Regular readers know that I write as much about colonial politics as I write about tribal politics.
This is the second section of an article discussing transportation deductions from mineral royalties earned on allotted lands.
This column, which has been split into two parts for publication, will cover issues surrounding transportation deductions and provide legal justification for the elimination of these deductions.
Just as the U.S. Supreme Court’s decision in White Mountain Apache Tribe v. Bracker, 448 U.S.
Jim Obergefell’s grief is on the verge of being written into legal history this year, no matter what the U.S. Supreme Court does in the case that bears his name.
Since the Department of Justice's unexpected policy announcement in December regarding marijuana in Indian Country, many tribes are carefully considering the unintended consequences of addressing their approach to marijuana.
Although the United States has forcibly imposed patterns of domination on the original Native nations of this continent, it is typical to see the courts of the United States and most legal scholars use the words “conquest,” “conqueror,” and “conquering” and not th
The smoke you see coming from tribal lands is no longer the stereotypical smoke signals. The smoke is coming from the mouths of Native people who are pro-legalization of marijuana, and from the ears of those who are against it.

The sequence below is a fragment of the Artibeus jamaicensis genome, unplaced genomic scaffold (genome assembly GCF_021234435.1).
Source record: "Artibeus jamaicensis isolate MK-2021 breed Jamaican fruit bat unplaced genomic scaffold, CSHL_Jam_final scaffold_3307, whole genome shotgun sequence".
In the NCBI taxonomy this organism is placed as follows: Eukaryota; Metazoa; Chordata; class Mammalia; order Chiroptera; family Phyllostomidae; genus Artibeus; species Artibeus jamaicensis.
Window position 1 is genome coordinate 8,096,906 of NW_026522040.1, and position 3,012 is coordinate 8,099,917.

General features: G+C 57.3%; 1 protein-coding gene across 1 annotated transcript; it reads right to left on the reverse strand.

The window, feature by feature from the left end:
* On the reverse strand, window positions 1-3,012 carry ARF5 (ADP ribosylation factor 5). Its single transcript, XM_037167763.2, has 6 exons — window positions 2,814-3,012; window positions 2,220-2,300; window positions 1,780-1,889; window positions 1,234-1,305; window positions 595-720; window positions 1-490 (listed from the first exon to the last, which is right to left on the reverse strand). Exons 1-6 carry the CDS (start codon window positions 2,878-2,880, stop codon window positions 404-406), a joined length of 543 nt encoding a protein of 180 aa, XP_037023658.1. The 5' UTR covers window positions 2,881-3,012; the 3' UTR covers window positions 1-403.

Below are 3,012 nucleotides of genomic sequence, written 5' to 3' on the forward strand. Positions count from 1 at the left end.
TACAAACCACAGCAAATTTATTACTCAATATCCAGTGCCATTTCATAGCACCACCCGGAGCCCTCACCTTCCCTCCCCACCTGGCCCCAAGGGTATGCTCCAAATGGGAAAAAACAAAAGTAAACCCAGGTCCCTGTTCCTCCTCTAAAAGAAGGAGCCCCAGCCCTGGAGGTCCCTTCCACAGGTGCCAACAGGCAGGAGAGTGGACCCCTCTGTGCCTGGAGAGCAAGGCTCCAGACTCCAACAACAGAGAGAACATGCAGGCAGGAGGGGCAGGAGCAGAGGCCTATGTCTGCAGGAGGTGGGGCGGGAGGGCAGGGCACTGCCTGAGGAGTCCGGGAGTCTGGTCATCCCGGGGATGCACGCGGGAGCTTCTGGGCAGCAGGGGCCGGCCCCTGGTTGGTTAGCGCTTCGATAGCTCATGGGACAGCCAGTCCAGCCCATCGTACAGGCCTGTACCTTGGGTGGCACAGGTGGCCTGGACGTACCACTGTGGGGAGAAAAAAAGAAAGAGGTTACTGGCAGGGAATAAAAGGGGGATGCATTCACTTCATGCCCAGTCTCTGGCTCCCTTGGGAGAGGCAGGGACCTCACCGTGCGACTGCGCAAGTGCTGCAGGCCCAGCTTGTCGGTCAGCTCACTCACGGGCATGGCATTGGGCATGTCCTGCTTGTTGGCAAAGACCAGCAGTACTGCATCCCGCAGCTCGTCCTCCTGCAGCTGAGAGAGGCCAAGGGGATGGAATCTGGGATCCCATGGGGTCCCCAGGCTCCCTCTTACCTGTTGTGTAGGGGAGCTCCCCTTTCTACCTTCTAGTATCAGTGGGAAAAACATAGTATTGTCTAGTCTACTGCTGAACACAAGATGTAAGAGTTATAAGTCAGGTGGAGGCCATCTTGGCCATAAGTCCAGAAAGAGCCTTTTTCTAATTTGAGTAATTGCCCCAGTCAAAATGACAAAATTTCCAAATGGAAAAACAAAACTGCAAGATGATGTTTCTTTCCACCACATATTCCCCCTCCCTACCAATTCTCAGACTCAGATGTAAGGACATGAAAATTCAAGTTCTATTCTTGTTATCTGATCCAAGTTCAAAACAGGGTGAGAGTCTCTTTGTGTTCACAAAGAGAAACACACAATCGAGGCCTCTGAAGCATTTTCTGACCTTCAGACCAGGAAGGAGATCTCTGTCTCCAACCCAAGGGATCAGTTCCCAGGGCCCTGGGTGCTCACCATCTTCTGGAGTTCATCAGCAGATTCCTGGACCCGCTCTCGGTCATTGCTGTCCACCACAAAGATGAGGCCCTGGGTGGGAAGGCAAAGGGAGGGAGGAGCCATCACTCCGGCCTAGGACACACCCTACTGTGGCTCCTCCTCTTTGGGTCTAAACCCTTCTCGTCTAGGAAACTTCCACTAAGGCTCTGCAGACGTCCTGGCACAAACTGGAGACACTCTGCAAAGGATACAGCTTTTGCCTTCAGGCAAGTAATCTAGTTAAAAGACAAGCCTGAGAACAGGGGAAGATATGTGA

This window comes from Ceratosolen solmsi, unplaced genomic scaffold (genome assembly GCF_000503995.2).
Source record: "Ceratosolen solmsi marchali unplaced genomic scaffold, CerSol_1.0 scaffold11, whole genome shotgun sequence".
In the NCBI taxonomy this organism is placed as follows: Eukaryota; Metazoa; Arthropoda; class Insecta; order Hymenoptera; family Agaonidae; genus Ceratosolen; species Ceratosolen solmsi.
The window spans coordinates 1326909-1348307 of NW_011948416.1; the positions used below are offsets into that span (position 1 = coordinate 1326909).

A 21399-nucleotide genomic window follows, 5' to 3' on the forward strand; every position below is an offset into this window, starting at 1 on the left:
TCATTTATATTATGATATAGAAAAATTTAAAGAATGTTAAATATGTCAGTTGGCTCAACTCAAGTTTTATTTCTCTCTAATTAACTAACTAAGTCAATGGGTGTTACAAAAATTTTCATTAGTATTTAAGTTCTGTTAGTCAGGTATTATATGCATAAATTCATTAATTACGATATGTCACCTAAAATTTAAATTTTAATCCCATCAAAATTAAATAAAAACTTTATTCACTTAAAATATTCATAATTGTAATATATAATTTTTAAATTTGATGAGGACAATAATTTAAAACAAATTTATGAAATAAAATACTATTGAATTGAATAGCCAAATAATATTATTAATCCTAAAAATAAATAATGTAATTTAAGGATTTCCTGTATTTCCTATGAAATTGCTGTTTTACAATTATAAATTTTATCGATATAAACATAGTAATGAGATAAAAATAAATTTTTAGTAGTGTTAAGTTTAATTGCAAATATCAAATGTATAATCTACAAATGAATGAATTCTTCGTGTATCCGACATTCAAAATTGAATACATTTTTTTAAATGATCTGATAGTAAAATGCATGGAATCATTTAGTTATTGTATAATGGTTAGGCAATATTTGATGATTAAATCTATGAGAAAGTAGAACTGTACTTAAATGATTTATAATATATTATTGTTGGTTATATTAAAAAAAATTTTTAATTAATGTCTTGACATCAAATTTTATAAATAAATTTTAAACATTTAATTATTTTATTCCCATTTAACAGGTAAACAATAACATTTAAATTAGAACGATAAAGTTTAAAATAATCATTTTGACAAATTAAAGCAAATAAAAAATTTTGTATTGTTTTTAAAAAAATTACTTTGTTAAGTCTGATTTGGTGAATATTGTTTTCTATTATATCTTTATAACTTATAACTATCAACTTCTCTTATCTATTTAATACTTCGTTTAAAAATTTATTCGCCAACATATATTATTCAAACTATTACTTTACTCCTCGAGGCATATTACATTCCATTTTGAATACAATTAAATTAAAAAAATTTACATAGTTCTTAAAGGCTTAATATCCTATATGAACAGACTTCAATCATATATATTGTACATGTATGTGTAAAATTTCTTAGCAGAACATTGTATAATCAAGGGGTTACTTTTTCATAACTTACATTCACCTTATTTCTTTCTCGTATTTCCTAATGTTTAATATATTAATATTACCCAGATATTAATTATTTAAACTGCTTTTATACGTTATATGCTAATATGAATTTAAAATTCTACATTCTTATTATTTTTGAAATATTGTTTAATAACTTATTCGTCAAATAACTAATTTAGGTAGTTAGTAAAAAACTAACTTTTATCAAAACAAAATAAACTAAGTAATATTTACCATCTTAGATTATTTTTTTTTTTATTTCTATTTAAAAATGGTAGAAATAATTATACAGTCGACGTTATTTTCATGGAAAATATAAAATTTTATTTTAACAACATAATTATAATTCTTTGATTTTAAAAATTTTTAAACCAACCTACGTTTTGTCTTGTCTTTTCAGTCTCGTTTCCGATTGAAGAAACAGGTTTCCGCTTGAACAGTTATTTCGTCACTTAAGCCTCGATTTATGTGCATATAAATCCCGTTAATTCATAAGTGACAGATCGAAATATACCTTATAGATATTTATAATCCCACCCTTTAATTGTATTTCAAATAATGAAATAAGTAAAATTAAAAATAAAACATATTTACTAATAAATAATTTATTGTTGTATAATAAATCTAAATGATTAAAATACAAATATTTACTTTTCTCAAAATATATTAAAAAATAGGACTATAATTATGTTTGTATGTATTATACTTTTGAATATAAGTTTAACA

In a previous column, I noted that U.S.
“And we Americans are peculiar, chosen people, the Israel of our times; we bear the ark of the liberties of the world”—Herman Melville.
Late last week the South Dakota Department of Criminal Investigation released the findings of its investigation into the shooting death of Allan Locke on December 20, 2014, in the Lakota Homes neighborhood of Rapid City, South Dakota.
The Native American Law Students Association at Yale Law School held its first ever Alumni Achievement Awards Dinner October 23, 2014. The recipient, Kevin Washburn (Chickasaw), class of 1993, is Assistant Secretary for Indian Affairs at the U.S.
“Again, were we to inquire by what law or authority you set up a claim [to our land], I answer, none! Your laws extend not into our country, nor ever did. You talk of the law of nature and the law of nations, and they are both against you.”
Perusing Facebook recently, I found a group of folks who are adamantly opposing the currently published "Proposed Rule Change for Rights-of-Way Across Indian Lands." Their rationale?